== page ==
The Central Role of Dendritic Cells in Immunity



Professional antigen-presenting cells play a major role in the initiation of immune responses against microbial and viral pathogens and are also critical for eliciting antitumor immunity. Dendritic cells are particularly potent antigen-presenting cells due to their ability to take up, process, and present antigen to both CD4+ and CD8+ T cells. They can promote inflammation at local sites of infection and act as carriers of antigen to lymphoid organs for T-cell priming. In this way, they bridge innate and adaptive immunity. The following section will review the many diverse subsets of both human and mouse dendritic cells and the phenotypic and functional changes they undergo following antigen exposure. Additionally, dendritic cell-directed T-cell differentiation will be discussed with some emphasis on dendritic cell plasticity and the role of dendritic cells in disease.


Dendritic Cell Experimental Autoimmune Encephalomyelitis Costimulatory Molecule Innate Immune Cell Dendritic Cell Maturation 
These keywords were added by machine and not by the authors. This process is experimental and the keywords may be updated as the learning algorithm improves.


  1. Acosta-Rodriguez, E. V., Napolitani, G., Lanzavecchia, A. and Sallusto, F. 2007. Interleukins 1beta and 6 but not transforming growth factor-beta are essential for the differentiation of interleukin 17-producing human T helper cells. Nat Immunol 8:942–949.PubMedCrossRefGoogle Scholar
  2. Al-Shami, A., Spolski, R., Kelly, J., Keane-Myers, A. and Leonard, W. J. 2005. A role for TSLP in the development of inflammation in an asthma model. J Exp Med 202:829–839.PubMedCrossRefGoogle Scholar
  3. Aliberti, J., Viola, J. P., Vieira-de-Abreu, A., Bozza, P. T., Sher, A. and Scharfstein, J. 2003. Cutting edge: bradykinin induces IL-12 production by dendritic cells: a danger signal that drives Th1 polarization. J Immunol 170:5349–5353.PubMedGoogle Scholar
  4. Amsen, D., Blander, J. M., Lee, G. R., Tanigaki, K., Honjo, T. and Flavell, R. A. 2004. Instruction of distinct CD4 T helper cell fates by different notch ligands on antigen-presenting cells. Cell 117:515–526.PubMedCrossRefGoogle Scholar
  5. Banchereau, J., Briere, F., Caux, C., Davoust, J., Lebecque, S., Liu, Y. J., Pulendran, B. and Palucka, K. 2000. Immunobiology of dendritic cells. Annu Rev Immunol 18:767–811.PubMedCrossRefGoogle Scholar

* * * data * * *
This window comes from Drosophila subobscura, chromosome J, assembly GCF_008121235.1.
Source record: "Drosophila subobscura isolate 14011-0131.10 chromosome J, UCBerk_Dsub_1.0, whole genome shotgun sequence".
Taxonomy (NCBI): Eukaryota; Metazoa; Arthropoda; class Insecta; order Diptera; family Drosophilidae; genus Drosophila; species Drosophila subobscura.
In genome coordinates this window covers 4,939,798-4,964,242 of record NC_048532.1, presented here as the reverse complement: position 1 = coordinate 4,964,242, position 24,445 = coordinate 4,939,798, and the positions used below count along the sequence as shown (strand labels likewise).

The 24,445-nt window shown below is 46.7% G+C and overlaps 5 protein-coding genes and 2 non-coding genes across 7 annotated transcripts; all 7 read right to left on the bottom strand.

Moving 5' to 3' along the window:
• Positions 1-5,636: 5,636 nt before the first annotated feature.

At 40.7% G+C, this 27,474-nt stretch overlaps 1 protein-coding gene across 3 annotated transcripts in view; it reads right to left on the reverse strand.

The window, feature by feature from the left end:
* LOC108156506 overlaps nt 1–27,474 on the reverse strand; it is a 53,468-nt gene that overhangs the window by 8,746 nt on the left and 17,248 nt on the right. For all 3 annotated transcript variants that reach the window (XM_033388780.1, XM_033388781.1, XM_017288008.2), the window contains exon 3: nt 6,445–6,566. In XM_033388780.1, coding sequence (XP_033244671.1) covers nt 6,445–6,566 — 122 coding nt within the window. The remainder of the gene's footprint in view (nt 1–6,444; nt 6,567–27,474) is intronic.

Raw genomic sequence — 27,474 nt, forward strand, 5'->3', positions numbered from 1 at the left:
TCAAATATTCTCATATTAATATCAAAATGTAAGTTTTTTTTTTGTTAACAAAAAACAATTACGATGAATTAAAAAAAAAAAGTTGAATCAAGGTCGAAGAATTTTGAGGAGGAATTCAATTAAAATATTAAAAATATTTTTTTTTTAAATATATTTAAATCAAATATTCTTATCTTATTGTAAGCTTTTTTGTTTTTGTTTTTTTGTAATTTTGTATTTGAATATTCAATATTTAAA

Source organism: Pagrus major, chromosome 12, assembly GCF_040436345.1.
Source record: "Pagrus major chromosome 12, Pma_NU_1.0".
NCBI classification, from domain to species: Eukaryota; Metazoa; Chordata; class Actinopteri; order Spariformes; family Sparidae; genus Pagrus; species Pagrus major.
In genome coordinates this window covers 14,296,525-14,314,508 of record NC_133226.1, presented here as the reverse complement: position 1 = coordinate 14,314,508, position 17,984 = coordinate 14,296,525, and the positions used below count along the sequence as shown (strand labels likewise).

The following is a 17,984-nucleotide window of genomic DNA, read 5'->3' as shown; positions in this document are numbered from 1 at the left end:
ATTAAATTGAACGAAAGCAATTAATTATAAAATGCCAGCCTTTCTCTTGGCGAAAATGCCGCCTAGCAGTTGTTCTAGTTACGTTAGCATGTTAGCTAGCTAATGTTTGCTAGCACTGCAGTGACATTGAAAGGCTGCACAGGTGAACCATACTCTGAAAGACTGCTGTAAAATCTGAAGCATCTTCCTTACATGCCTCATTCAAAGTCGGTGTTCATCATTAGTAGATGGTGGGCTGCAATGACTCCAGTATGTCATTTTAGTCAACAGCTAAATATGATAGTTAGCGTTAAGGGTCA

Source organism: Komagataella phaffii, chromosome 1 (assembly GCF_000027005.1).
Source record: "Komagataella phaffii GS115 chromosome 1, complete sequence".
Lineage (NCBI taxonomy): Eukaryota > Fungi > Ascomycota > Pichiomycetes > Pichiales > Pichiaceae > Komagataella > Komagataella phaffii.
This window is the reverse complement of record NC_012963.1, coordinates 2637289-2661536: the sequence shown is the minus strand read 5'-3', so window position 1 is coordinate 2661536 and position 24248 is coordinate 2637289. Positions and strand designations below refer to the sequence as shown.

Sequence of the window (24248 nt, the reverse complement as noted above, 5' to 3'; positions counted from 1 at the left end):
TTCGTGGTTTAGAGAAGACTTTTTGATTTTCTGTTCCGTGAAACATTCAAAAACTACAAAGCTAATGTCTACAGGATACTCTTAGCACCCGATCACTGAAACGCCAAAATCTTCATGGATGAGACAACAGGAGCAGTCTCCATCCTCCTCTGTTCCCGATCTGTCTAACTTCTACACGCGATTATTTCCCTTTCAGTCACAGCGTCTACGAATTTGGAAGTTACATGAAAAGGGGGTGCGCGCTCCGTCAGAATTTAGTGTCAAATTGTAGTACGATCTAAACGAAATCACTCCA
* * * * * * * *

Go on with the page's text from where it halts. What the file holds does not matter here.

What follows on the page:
6. Banchereau, J. and Steinman, R. M. 1998. Dendritic cells and the control of immunity. Nature 392:245–252.PubMedCrossRefGoogle Scholar
  7. Bianchi, M. E. 2007. DAMPs, PAMPs and alarmins: all we need to know about danger. J Leukoc Biol 81:1–5.PubMedCrossRefGoogle Scholar
  8. Cambi, A. and Figdor, C. G. 2003. Dual function of C-type lectin-like receptors in the immune system. Curr Opin Cell Biol 15:539–546.PubMedCrossRefGoogle Scholar
  9. Caux, C., Massacrier, C., Vanbervliet, B., Dubois, B., Van Kooten, C., Durand, I. and Banchereau, J. 1994. Activation of human dendritic cells through CD40 cross-linking. J Exp Med 180:1263–1272.PubMedCrossRefGoogle Scholar
  10. Conti, L., Casetti, R., Cardone, M., Varano, B., Martino, A., Belardelli, F., Poccia, F. and Gessani, S. 2005. Reciprocal activating interaction between dendritic cells and pamidronate-stimulated gammadelta T cells: role of CD86 and inflammatory cytokines. J Immunol 174:252–260.PubMedGoogle Scholar
  11. De Smedt, T., Van Mechelen, M., De Becker, G., Urbain, J., Leo, O. and Moser, M. 1997. Effect of interleukin-10 on dendritic cell maturation and function. Eur J Immunol 27:1229–1235.PubMedCrossRefGoogle Scholar
  12. Diebold, S. S. 2008. Determination of T-cell fate by dendritic cells. Immunol Cell Biol 86:389–397.Google Scholar
  13. Gilliet, M. and Liu, Y. J. 2002. Generation of human CD8 T regulatory cells by CD40 ligand-activated plasmacytoid dendritic cells. J Exp Med 195:695–704.PubMedCrossRefGoogle Scholar
  14. Groothuis, T. A. and Neefjes, J. 2005. The many roads to cross-presentation. J Exp Med 202:1313–1318.PubMedCrossRefGoogle Scholar
  15. Hermans, I. F., Silk, J. D., Gileadi, U., Salio, M., Mathew, B., Ritter, G., Schmidt, R., Harris, A. L., Old, L. and Cerundolo, V. 2003. NKT cells enhance CD4+ and CD8+ T cell responses to soluble antigen in vivo through direct interaction with dendritic cells. J Immunol 171:5140–5147.PubMedGoogle Scholar